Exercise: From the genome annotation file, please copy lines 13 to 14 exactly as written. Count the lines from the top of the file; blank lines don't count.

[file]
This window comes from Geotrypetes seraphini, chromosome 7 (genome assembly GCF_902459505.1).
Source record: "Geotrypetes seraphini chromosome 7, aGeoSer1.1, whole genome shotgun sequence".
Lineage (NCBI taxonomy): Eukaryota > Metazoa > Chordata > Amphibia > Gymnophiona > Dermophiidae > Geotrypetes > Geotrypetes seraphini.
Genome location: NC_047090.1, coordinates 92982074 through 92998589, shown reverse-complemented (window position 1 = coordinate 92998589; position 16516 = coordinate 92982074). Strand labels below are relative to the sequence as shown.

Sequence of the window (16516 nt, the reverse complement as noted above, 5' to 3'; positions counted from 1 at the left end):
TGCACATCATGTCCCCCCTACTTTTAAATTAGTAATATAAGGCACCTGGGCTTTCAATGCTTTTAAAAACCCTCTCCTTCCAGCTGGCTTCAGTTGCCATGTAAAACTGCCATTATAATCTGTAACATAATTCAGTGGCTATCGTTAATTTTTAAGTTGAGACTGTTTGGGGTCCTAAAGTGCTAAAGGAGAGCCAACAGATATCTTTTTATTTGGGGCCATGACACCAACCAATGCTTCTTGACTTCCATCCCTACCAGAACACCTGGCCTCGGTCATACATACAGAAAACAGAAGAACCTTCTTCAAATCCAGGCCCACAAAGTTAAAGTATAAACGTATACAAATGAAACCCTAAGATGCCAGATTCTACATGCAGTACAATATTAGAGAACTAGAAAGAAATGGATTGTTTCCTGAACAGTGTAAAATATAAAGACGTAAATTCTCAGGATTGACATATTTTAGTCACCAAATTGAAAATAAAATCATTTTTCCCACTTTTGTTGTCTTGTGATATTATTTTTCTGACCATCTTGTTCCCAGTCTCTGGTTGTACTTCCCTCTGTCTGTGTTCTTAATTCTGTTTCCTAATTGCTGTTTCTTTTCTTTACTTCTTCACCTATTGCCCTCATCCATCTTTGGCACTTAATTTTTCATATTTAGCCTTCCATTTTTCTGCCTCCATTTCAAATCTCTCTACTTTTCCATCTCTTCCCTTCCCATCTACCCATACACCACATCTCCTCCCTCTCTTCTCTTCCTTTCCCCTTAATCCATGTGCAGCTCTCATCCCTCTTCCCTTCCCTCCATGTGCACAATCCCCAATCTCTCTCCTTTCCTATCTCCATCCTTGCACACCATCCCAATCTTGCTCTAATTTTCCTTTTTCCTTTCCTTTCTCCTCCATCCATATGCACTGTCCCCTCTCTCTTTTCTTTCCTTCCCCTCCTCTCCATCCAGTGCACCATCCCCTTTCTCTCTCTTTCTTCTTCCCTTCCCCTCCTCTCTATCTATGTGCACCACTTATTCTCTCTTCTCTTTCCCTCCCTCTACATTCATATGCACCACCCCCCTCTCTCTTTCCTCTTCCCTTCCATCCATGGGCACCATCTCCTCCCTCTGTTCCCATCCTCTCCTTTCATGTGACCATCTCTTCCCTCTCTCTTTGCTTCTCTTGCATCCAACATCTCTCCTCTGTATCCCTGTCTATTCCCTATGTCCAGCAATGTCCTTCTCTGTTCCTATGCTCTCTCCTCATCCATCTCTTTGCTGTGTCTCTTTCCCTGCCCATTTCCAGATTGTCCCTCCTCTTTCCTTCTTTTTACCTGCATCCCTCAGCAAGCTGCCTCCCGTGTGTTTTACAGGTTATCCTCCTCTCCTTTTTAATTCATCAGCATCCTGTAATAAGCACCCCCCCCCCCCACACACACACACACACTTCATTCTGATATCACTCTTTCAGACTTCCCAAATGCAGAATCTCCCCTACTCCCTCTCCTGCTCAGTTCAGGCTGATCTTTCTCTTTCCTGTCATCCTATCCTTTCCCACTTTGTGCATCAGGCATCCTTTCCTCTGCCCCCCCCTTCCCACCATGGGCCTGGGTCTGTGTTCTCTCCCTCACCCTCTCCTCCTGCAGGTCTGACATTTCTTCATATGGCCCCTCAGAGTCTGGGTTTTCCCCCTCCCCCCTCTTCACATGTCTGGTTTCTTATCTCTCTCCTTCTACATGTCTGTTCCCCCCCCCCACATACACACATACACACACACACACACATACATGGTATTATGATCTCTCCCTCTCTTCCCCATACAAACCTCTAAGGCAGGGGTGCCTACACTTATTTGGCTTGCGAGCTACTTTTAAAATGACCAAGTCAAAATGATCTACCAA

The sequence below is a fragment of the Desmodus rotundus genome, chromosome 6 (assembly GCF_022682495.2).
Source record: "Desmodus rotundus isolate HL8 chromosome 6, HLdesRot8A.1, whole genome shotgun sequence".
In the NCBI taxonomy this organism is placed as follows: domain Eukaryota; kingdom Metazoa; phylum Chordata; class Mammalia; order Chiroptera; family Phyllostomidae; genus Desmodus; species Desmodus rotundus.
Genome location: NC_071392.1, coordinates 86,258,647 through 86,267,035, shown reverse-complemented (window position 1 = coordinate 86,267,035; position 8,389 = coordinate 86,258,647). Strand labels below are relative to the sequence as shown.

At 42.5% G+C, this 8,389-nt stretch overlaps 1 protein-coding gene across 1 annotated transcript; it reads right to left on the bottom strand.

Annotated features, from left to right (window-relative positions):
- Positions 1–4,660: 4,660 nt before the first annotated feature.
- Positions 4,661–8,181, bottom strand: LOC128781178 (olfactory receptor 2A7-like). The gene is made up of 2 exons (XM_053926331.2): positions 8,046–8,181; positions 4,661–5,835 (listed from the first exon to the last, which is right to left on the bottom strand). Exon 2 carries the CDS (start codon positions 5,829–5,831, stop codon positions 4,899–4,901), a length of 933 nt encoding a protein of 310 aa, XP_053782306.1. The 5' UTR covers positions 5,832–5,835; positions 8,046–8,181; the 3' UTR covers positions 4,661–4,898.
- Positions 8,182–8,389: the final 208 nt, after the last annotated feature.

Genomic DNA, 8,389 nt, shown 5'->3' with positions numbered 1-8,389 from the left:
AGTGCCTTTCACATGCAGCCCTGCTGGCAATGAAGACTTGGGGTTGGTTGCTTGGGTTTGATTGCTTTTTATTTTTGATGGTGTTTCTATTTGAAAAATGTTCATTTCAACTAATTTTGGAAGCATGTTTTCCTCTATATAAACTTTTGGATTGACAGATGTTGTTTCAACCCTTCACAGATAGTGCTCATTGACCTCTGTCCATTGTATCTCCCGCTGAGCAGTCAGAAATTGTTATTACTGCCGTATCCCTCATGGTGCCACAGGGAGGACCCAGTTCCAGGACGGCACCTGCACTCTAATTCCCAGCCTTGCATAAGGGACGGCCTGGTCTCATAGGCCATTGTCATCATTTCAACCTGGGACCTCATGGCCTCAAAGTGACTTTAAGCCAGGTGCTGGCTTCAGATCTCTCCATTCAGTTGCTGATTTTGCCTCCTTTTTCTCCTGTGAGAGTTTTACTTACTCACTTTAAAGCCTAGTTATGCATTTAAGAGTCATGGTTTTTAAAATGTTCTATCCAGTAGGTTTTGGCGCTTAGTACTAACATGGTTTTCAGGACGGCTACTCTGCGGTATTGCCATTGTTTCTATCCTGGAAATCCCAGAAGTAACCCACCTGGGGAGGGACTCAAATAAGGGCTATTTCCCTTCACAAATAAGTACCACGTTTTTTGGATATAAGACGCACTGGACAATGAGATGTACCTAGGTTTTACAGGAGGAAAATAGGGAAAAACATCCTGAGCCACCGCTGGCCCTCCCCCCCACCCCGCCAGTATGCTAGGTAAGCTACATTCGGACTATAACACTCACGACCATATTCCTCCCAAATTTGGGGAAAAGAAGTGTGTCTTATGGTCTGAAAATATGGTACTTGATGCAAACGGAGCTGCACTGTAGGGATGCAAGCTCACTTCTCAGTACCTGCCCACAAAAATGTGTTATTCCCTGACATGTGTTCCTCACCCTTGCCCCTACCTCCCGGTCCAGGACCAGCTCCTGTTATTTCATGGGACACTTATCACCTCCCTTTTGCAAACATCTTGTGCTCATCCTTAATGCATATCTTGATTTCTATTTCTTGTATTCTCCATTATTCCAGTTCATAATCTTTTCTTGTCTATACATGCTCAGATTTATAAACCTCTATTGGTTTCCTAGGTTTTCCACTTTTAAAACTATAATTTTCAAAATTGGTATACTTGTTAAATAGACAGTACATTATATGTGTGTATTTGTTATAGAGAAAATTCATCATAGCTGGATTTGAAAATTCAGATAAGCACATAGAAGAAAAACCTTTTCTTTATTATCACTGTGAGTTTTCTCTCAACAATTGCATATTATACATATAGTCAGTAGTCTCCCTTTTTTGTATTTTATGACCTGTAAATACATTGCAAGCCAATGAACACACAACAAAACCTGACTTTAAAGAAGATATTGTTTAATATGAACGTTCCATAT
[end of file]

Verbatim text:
- Positions 1–4,660: 4,660 nt before the first annotated feature.
- Positions 4,661–8,181, bottom strand: LOC128781178 (olfactory receptor 2A7-like). The gene is made up of 2 exons (XM_053926331.2): positions 8,046–8,181; positions 4,661–5,835 (listed from the first exon to the last, which is right to left on the bottom strand). Exon 2 carries the CDS (start codon positions 5,829–5,831, stop codon positions 4,899–4,901), a length of 933 nt encoding a protein of 310 aa, XP_053782306.1. The 5' UTR covers positions 5,832–5,835; positions 8,046–8,181; the 3' UTR covers positions 4,661–4,898.